(Based on the Supernatural as Depicted in Novels & Films)
I originally wrote this article for The Write Room blog. Please read it here but add your comments to the diverse reactions at this link: http://www.thewriteroomblog.com/?p=1209#comments
A while back I reviewed an author’s novel with the understanding that he would reciprocate. When I didn’t hear from him for a few weeks, I asked if he had finished mine. His answer: “No, I can’t read it—there is an angel in your story and I’m an atheist.” I was shocked. In the last few years so many movies and books have supernatural characters that I couldn’t believe one angel would be that disconcerting. Since demons, ghosts, witches, vampires or other spirits deemed evil are the subjects of a great many box office hits (have you seen movie previews lately?), what could possibly make a grown man squeamish about one supernatural being on the good side of the list?
We’ve certainly had an abundance of authors writing about the supernatural—both good and evil. When I searched Amazon for “angels in books,” the result was 90,088 books (although some of these are “fallen angels”). The key word demon yielded 22,170; witches, 28,110; vampires, 37,698; and ghosts, 89,786 for a total of 177,764 on the malevolent side of the spirit world.
There was a time when angelic beings were more popular than the demonic—or at least more acceptable in movie theaters. The 1947 Academy Award winner was about a man who had given up his dreams in order to help others and whose imminent suicide on Christmas Eve brought about the intervention of his guardian angel, Clarence Odbody. That same year, Angel on My Shoulder, a film about a deal between the Devil and a dead man did something unique for the times—it depicted hell—and it didn’t do nearly as well financially. In those days, angels had the higher approval ratings. Now, while society may not be exactly rooting for the dark side, people are fascinated by tales of the demonic. Consider, for example, the popularity of The DeVinci Code, The Blair Witch Project, and most of Stephen King’s books and movies.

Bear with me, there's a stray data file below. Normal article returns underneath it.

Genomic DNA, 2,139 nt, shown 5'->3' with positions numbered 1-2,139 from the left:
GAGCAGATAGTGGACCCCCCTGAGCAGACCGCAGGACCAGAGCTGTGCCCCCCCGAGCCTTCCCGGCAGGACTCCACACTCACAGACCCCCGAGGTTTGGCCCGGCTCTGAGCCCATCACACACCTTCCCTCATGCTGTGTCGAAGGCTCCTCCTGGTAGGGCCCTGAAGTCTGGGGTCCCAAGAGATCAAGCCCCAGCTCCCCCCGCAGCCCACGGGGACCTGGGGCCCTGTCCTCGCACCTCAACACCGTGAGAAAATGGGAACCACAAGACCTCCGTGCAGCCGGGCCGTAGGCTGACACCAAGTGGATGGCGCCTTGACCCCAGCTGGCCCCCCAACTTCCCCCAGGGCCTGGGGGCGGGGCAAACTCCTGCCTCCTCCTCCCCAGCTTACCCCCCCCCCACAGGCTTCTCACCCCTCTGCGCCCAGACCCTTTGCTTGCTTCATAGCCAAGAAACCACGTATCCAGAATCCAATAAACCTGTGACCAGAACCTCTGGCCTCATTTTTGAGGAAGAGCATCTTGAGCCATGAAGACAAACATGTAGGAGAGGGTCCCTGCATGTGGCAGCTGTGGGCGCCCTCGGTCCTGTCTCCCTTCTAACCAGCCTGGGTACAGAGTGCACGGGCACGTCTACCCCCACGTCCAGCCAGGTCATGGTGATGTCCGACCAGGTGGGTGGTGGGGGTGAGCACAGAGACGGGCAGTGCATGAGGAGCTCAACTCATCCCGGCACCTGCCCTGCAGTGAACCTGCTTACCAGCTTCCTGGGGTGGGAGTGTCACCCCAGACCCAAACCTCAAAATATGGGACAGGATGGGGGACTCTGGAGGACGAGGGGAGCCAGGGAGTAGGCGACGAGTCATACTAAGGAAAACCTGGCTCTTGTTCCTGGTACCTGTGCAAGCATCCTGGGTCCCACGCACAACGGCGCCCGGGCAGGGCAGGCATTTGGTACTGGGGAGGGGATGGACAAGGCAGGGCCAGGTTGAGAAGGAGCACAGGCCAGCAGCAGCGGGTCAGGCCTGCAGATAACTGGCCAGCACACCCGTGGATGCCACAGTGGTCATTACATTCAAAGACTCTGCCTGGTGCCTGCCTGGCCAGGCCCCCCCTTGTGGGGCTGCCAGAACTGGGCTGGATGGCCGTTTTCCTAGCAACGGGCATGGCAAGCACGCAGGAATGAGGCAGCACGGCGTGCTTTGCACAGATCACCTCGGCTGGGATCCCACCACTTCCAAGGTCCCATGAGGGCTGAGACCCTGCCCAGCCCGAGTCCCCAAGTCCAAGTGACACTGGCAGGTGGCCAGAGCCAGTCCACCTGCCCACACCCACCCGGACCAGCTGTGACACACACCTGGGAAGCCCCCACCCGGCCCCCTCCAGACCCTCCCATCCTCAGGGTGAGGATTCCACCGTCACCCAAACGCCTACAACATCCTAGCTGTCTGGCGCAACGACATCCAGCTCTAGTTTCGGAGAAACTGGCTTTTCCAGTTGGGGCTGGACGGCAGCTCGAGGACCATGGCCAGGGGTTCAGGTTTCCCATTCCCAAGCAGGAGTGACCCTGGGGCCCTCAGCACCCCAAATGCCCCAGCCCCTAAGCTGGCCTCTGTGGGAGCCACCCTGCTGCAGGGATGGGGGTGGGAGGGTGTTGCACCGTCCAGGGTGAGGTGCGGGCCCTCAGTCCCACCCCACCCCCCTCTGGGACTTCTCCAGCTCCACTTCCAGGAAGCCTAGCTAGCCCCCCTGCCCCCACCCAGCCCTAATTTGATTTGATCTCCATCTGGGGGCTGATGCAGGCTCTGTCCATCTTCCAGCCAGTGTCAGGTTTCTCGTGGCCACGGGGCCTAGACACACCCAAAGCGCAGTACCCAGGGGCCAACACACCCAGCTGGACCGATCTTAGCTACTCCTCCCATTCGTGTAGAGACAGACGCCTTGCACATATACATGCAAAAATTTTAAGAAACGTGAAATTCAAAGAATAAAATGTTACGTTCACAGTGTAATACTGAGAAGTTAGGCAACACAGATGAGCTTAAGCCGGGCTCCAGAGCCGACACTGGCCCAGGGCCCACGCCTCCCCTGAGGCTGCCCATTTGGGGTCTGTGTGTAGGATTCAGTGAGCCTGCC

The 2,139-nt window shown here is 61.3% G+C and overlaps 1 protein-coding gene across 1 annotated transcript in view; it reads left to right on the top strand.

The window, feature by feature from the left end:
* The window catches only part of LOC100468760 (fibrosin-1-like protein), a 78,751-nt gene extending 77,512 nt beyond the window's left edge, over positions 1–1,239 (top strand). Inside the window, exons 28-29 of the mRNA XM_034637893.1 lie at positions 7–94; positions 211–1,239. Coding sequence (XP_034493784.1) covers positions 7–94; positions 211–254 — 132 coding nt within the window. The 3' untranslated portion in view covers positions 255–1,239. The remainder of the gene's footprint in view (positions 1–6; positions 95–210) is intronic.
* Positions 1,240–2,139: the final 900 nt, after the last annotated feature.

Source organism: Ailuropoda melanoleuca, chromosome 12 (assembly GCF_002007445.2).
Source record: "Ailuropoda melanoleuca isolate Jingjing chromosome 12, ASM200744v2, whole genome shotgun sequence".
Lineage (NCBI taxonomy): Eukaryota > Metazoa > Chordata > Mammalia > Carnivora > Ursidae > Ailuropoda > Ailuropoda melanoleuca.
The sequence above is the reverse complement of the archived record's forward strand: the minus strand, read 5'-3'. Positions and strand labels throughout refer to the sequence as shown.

These examples of book topics and changing movie popularities are insufficient for a statistical conclusion, but they do support my perception that modern Americans find the evil side of the supernatural more interesting, even more believable, than the good. If you believe in demons, as does the novelist who couldn’t read my book; wouldn’t you have to believe there are good spirits, too? Everywhere we look in our world we find opposites. It is the related concepts which are opposite in meaning, (e.g., up and down, right and left, good and evil) that allow us to use language to distinguish people, places, ideas, and things.
I believe in the existence of good and evil and research proves I’m not in the minority. Most people, like me, seem to accept its representation in angels and demons. I ‘ve just never paid much attention to angels, thinking they live apart from my world, in an unreachable place. And since in my youth I was terrified of evil spirits, I chose to ignore the possibility of their presence.